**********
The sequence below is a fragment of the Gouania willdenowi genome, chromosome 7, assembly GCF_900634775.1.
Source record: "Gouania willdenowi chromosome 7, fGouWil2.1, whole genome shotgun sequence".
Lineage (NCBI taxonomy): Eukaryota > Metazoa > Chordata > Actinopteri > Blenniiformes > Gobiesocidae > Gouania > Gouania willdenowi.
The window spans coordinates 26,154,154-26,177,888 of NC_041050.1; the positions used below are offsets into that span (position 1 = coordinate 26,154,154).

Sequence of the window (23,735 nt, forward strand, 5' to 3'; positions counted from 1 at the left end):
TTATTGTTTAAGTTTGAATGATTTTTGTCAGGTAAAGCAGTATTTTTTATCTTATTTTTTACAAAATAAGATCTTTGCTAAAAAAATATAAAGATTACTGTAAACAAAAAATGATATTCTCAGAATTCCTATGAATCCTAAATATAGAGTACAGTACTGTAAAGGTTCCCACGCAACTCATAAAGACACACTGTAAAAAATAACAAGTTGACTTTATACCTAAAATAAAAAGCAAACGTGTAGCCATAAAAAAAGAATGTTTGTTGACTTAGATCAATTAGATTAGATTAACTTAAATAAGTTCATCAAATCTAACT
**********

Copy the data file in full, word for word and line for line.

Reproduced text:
The sequence below is a fragment of the Gouania willdenowi genome, chromosome 7, assembly GCF_900634775.1.
Source record: "Gouania willdenowi chromosome 7, fGouWil2.1, whole genome shotgun sequence".
Lineage (NCBI taxonomy): Eukaryota > Metazoa > Chordata > Actinopteri > Blenniiformes > Gobiesocidae > Gouania > Gouania willdenowi.
The window spans coordinates 26,154,154-26,177,888 of NC_041050.1; the positions used below are offsets into that span (position 1 = coordinate 26,154,154).

Sequence of the window (23,735 nt, forward strand, 5' to 3'; positions counted from 1 at the left end):
TTATTGTTTAAGTTTGAATGATTTTTGTCAGGTAAAGCAGTATTTTTTATCTTATTTTTTACAAAATAAGATCTTTGCTAAAAAAATATAAAGATTACTGTAAACAAAAAATGATATTCTCAGAATTCCTATGAATCCTAAATATAGAGTACAGTACTGTAAAGGTTCCCACGCAACTCATAAAGACACACTGTAAAAAATAACAAGTTGACTTTATACCTAAAATAAAAAGCAAACGTGTAGCCATAAAAAAAGAATGTTTGTTGACTTAGATCAATTAGATTAGATTAACTTAAATAAGTTCATCAAATCTAACT